LUCAS OLENIUK / TORONTO STAR
The Canadian Air Transport Security Authority (CATSA) really needs to say more. They need to explain how an 18-year-old was allowed to board a flight from Edmonton to Mexico after it was discovered that he was carrying a pipe bomb. They need to explain why a security guard, upon discovering the pipe bomb, tried to give it back to the teenager. You make us take off our shoes and belts. It's only fair.
According to details that came out in court and were first reported by CBC's Briar Stewart, the CATSA guard was seen on video pushing the device back to Skylar Vincent Murphy. Reportedly, Murphy was told “You can keep it.” ... And cue the polite Canadian jokes.
Stewart reported that Skylar Murphy, who pleaded guilty to possessing explosives, told the court he built the pipe bomb with a friend to blow up as shed. The bomb was in his camera bag and he forgot about it until boarding that flight to Mexico last September.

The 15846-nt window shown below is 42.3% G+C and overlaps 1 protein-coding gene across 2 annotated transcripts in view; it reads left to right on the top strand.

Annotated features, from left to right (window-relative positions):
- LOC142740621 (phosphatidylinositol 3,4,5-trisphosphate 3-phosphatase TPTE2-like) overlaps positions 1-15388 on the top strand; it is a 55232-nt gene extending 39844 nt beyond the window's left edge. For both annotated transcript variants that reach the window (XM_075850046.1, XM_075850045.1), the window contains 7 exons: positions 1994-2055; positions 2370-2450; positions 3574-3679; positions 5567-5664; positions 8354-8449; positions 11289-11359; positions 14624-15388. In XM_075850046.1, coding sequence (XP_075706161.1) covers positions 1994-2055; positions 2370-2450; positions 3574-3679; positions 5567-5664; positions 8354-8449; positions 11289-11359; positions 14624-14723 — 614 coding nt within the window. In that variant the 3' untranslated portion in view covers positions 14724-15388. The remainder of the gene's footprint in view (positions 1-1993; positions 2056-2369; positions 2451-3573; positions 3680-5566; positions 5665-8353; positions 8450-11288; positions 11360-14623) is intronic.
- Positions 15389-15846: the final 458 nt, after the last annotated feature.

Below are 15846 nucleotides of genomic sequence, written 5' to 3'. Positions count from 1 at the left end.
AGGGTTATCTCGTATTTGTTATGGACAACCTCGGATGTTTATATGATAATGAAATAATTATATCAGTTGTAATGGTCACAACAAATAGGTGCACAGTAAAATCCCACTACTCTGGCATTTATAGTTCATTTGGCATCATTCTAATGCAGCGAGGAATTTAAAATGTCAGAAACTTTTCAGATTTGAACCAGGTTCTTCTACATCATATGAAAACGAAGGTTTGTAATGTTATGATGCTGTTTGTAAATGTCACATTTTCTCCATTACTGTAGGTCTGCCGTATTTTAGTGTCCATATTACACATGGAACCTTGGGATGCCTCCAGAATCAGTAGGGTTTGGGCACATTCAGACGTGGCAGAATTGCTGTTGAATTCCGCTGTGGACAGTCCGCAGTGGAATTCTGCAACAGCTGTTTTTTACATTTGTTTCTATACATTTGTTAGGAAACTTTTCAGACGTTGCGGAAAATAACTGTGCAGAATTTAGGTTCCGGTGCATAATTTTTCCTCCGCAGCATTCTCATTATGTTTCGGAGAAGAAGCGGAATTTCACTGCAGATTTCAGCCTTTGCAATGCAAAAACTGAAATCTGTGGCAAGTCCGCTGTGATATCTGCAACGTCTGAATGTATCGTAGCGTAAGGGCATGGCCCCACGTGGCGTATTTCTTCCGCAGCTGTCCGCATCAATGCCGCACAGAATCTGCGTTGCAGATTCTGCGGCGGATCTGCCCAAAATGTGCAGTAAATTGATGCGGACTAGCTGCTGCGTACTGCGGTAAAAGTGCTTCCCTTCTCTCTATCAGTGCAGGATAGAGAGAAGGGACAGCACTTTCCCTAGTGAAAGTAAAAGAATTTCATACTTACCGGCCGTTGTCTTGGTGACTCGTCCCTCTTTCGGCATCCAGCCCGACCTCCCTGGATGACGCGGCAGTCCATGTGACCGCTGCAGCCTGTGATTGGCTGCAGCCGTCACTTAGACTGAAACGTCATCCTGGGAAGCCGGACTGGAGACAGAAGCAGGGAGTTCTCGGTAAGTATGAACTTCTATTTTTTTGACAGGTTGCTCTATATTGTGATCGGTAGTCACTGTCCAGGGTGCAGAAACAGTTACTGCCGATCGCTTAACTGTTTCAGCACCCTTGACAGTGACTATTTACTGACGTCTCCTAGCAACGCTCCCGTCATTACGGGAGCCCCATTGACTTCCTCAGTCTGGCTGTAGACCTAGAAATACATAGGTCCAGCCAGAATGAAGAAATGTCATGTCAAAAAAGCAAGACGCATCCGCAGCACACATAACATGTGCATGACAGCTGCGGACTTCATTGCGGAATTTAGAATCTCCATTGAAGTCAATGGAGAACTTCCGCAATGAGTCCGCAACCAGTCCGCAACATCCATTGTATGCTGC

Okay put aside how strange that is (I mean I carry a camera bag. Here's a helpful guide on how to pack like a foreign correspondent: http://www.thestar.com/news/world/2013/07/15/howto_guide_16_ways_to_thrive_in_todays_world.html. General idea is to avoid attention), how could that possibly not have raised red flags, when tweezers do?
Police were contacted four days later, which a CATSA spokesperson has admitted was a mistake and said that screening employees were suspended.
Apparently there will also be some extra training.
Hoping this doesn't influence the recent easing of restrictions at airports, which have been imposed in the decade since the Sept. 11, 2001 attacks. Pipe bombs have always been forbidden - even before 9/11.
Michelle Shephard is the Star's National Security correspondent and author of "Decade of Fear: Reporting from Terrorism's Grey Zone." She is a three-time recipient of Canada's National Newspaper Award and producing a documentary on the Uighur detainees due out this year. Follow her on Twitter @shephardm